This book explains the origin and the meaning of the names of Scotland?s hills, as well as how to pronounce them. It also brings together many of the legends and stories behind particular hill names. A thoroughly researched, completely revised and expanded second edition which builds on the success of its predecessor - Scottish Hill and Mountain Names. Many new names are detailed, including a significantincrease in the coverage of Borders hill names and old forms of many hill names from 17th and 18th century maps brought to bear in explanations. The hills of Scotland are a significant part of the landscape and the names of these hills reflect the rich social and cultural history of Scotland over the past 500 years and all who have been there. These names are alegacy of the past and this book opens the door to this fascinating world.
This book is a resource covering the finest walks, treks and climbs to be found in Scotland, written by an award-winning author. From the rolling hills of the Southern Uplands to the great granite plateaus of the Cairngorms to the jagged peaks of Torridon and the Cuillin hills on the Isle of Skye, Scotland has a rich variety of wild landscapes and terrain that is perfect for many activities. Scotland's lochs, forests and rivers offer spectacular scenery and a tranquility that visitors embrace time and time again. Author Chris Townsend was the first person to complete a continuous round of all the Scottish Munros and Tops. He has also walked across the Scottish mountains from coast to coast 14 times, and has served as the President of the Mountaineering Council of Scotland. With superb photography and an exceptional level of detail throughout, this book is an ideal all-embracing guide for the mountain adventurer.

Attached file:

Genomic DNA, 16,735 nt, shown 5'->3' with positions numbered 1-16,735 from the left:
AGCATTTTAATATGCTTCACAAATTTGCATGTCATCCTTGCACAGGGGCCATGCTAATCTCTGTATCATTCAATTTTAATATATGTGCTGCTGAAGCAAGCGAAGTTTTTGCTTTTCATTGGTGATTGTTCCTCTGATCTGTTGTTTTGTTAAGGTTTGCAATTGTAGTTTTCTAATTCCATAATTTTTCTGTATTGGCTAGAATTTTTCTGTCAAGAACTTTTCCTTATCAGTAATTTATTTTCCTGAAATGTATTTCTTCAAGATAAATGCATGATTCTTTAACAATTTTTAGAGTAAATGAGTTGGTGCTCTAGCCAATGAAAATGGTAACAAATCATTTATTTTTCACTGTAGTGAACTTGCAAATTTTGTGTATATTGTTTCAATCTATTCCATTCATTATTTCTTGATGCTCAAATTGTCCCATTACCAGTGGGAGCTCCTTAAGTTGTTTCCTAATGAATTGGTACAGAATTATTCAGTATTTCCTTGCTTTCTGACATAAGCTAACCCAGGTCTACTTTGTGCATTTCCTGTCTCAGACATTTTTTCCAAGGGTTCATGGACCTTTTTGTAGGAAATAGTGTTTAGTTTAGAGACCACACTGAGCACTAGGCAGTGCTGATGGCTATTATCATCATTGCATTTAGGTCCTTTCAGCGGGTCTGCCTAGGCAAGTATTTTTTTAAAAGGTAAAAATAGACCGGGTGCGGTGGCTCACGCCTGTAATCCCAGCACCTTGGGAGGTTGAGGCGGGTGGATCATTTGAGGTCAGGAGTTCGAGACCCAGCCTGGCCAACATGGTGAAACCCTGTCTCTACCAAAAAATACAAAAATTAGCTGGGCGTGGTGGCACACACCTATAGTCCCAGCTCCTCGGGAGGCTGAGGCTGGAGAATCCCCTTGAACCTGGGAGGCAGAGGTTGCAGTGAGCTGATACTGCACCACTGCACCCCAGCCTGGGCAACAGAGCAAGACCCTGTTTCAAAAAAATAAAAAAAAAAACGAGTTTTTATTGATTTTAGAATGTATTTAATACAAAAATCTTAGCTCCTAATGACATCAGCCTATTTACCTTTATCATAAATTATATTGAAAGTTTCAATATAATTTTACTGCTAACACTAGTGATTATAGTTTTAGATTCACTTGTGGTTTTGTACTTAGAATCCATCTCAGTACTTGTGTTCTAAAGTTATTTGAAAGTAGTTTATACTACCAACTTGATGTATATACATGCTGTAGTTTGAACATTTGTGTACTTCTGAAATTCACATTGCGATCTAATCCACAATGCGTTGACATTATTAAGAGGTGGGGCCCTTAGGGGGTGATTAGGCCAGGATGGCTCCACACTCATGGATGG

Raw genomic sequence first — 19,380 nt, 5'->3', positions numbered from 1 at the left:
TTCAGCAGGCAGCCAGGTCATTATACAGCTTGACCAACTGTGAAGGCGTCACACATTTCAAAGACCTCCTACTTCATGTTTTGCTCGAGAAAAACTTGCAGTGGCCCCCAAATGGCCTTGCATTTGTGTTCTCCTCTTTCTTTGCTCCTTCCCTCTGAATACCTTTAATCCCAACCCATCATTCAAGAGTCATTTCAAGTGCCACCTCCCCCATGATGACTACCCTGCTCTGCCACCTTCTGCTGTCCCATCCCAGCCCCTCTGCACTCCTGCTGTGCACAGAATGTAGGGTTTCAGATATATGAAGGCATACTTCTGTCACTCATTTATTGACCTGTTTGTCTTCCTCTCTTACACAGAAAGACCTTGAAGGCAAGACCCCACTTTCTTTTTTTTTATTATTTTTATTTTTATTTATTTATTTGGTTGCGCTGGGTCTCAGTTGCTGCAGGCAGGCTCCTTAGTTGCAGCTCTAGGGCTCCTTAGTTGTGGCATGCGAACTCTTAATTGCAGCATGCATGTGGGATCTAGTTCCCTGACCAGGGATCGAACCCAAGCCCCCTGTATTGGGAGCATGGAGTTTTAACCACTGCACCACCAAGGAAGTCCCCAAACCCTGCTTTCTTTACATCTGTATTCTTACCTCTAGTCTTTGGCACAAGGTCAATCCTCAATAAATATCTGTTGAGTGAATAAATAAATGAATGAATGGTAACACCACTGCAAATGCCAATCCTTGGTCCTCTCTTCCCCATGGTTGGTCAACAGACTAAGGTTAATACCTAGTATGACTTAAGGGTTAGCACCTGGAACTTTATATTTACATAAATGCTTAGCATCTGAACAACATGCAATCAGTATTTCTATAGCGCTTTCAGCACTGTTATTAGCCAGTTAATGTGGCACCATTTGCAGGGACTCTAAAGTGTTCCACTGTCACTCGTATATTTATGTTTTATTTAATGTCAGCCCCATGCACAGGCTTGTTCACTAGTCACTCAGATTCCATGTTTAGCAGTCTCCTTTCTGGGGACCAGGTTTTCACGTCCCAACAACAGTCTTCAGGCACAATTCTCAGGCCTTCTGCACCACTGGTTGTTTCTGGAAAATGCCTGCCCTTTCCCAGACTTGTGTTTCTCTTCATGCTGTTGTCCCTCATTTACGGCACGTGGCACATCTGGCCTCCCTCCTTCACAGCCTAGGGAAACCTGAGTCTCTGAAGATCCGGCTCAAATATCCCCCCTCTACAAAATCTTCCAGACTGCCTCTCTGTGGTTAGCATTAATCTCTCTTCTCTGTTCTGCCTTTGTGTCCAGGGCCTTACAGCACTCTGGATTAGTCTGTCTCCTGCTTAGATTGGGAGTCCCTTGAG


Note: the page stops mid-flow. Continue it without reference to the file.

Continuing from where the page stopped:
An adventure across a thousand miles of Scotland's mountains. In this personal guide to the triumphs, hardships and perils of scaling the Munros, Landsberg brings the joys and pitfalls of hill-climbing to life. Landsberg's adventures are presented in vivid detail, with insights ranging from encompassing the wonder of unique experiences like seeing the birth of a deer to the mundane delight of the flavour of sandwich he had on a given day. Throughout his account, Landsberg provides an in-depth insight into his growing obsession with climbing the Munroes and its effect on his physical, emotional and spiritual development. With insights on the history, culture, ecology and geology of Scotland's mountains and guides to Gaelic place names, mountain safety and an analysis the science of walking, this book provides a complete guide for anyone looking for adventure in the Highlands, and is sure to inspire anyone who reads it to go climb a rock!ExcerptOne day I walked into these mountains, and I never came all the way back. For though Scotland's mountains may not be the highest in the world, they are certainly amongst the most awe-inspiring and enchanting. From the towering pinnacles of Skye, to the high rolling plateau of the Cairngorms; from the bonnie braes of Ben Lomond to the weeping cliffs of Glencoe; from the rocky battlements that encircle Loch Arkaig, to the gentle folds of Ben Lawers as it spills down to Loch Tay: here are offered scenes of unrivalled splendour, landscapes of unparalleled variety, and a magic ground for personal connection, inspiration, and transformation. These are places of accessible adventure - we leave behind the safety of the lush glen to cross the swooping moor, clamber up through craggy corridors, and with silver chuckling burn then spatey cascade as our sometime guide we reach at last the grand summits of these lands. Here beneath a hundred rainbows lie a hundred pots of gold - unclaimed scenic ingots that are yours for the taking and to which I hope to lead you, on a journey for body, for mind, and perhaps for something deeper.